Oh come on man! You can't seriously think there isn't a marketing campaign!!! They are trying to sanitize the image of TM and sell it to everyone they can - they are even starting to distance themselves from Marshy if you believe the stuff in that NY Times article last week.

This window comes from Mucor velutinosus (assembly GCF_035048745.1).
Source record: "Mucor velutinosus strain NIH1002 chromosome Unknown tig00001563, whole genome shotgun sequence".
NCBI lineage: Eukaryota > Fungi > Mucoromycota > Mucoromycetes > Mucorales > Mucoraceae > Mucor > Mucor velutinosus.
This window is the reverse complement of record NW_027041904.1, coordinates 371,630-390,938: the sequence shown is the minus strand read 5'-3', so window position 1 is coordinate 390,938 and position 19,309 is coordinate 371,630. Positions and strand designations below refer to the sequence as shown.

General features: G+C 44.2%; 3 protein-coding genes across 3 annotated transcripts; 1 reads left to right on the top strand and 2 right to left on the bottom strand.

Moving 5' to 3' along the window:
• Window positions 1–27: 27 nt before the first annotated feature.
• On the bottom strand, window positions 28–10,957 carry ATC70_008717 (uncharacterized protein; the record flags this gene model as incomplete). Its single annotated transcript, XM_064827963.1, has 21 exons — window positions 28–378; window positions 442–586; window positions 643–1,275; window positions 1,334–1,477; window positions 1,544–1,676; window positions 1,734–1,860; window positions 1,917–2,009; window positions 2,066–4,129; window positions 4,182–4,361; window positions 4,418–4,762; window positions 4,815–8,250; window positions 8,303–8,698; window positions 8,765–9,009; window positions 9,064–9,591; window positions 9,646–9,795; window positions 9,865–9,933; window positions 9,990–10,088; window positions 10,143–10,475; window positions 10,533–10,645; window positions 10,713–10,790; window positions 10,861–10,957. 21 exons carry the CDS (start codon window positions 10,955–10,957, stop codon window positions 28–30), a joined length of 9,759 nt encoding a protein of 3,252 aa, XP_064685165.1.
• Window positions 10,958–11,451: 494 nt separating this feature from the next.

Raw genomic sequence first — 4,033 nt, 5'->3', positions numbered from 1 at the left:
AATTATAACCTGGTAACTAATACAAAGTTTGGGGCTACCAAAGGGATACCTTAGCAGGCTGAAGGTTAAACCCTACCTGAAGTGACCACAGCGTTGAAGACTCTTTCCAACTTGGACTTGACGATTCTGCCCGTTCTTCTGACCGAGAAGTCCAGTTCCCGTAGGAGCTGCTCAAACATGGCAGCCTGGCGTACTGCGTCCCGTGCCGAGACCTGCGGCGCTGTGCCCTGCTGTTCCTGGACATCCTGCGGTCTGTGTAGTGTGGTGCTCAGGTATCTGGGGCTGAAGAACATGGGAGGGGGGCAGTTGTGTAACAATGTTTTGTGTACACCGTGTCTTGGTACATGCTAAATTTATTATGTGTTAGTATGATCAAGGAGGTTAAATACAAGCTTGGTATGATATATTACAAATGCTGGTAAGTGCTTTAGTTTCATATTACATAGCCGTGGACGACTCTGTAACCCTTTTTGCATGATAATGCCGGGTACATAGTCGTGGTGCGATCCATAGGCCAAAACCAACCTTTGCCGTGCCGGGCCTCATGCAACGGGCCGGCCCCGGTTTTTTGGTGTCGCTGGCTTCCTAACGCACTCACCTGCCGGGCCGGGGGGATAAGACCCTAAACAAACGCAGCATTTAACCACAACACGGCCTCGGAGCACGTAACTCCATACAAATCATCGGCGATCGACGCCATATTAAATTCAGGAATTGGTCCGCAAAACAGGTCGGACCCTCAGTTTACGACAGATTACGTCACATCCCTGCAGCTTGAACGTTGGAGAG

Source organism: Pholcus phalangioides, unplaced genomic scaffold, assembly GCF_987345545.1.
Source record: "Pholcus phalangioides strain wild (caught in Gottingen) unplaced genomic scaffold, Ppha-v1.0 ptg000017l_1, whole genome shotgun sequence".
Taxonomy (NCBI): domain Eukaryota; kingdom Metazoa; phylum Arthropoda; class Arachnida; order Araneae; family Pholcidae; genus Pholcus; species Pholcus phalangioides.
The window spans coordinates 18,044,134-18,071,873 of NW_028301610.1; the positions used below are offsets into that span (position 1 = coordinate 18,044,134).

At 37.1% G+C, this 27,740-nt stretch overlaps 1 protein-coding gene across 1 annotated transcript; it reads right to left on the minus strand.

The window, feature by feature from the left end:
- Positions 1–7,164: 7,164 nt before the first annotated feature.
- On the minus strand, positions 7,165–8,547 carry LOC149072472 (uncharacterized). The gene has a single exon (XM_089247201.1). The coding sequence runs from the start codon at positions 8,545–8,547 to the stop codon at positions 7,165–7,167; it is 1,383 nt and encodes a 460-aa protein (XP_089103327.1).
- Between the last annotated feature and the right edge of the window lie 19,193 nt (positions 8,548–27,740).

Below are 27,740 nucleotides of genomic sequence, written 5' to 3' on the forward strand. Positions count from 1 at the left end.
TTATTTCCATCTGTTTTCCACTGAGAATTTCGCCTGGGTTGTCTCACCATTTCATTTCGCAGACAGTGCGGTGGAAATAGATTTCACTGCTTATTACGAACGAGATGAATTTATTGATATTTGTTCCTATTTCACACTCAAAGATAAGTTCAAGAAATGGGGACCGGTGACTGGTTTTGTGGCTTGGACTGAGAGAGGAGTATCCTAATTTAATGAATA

________________________________ From: "sri...@ymail.com" <sri...@ymail.com> To: FairfieldLife@yahoogroups.com Sent: Sunday, March 3, 2013 2:18 PM Subject: [FairfieldLife] Re: Transcendental Meditation â€“ becoming popular again there is no marketing campaign at present,and there has not been for years. I have heard there is some planning for one, not to create the false impression that I have any expectation of rationality from yourself but these people are not remotely the "TMO" I guess people like this http://en.wikipedia.org/wiki/Kat_Denning are too OLD for your taste lol --- In FairfieldLife@yahoogroups.com, turquoiseb wrote: > > --- In FairfieldLife@yahoogroups.com, turquoiseb wrote: > > > > > On 03/03/2013 07:26 AM, merlin wrote: > > > > > > > > http://kennethwestlee.com/2013/02/28/transcendental-meditation-becoming-popular-again/ > > > > > > > > [snip] > > > > Then I discovered TM (Transcendental Meditation). The > > > > first thing I learned was, The Beatles did it. Then I > > > > learned Jim Carey, Russell Brand, Oprah Winfrey, Ellen > > > > DeGeneres, Russell Simmons, Clint Eastwood, Dr. Oz, > > > > and lots of CEOs of Fortune 500 companies practice > > > > and advocate like mad for TM. > > > > One of the things that amazes me about the people who > > keep forwarding articles like this is that they don't > > seem to realize that everyone on their lists of "famous" > > meditators is OLD AS FUCK. > > > > The youngest on this list is Russell Brand, at 38. Ellen > > DeGeneris is 55. Dr. Oz is 53. Oprah is 59. Jim Carrey > > is 51. The Beatles are so old that many people under the > > age of 25 have never heard of them. > > > > Put aside the absurdity of deciding to learn a technique > > of meditation because a famous person says so. That's so > > retarded as not to require comment. But to pretend that > > TM is "becoming popular again" when the only people they > > can come up with to shill for it are OLD AND IN THE WAY, > > and in many cases old enough to be the parents, grand- > > parents, and (with the Beatles) even great-grandparents > > of kids these days? That's kinda pathetic. > > > > Try to imagine TMers trying to pitch this shit to people > > of high school age or early college age who may well have > > heard of NONE of these people, let alone be impressed by > > what they might think of anything. Kids these days would > > look at them as if they were insane. And with reason. > > Seriously, am I the only person here who has noticed > that there is something seriously OFF about the TMO's > marketing campaign? > > Its *entire* focus is to attract OLD people, OLD people > with MONEY, and to entice them to contribute money so > that TM can be *imposed* on either young people who have > no interest in it because it's less hip that bell-bottom > pants, or "people at risk" who are in prison, suffering > from PTSD, or otherwise impaired? > > And *this* is the technique/philosophy that is going to > "change the world," and make it a better place? Isn't > that a process that traditionally falls to the *youth* > of a nation to do? > > Suppose that when you were a teen or a young adult some > OLD people had come along and, in your schools or wherever > it might have been taught, had *imposed* TM on you? What > do you think would be the likelihood of you still being > a TMer? And yet THAT is what the people who keep touting > the TMO's marketing scheme seem to believe, or at the > very least, profess to believe. > > Me, I kinda think that these are the fantasies of OLD > people who cannot relate to young people *at all*, and > as a result base all of their sales pitches on an appeal > to OLD people like themselves, trying to get them to "do > what is right" for all these poor, young folks who aren't > OLD enough or smart enough to make decisions for themselves. > > Yeah, THAT sure worked with "Just Say No" and other such > OLD PERSON fantasies trying to impose themselves on my > generation. I cannot help but believe it's going to be > just about as successful with a new generation. >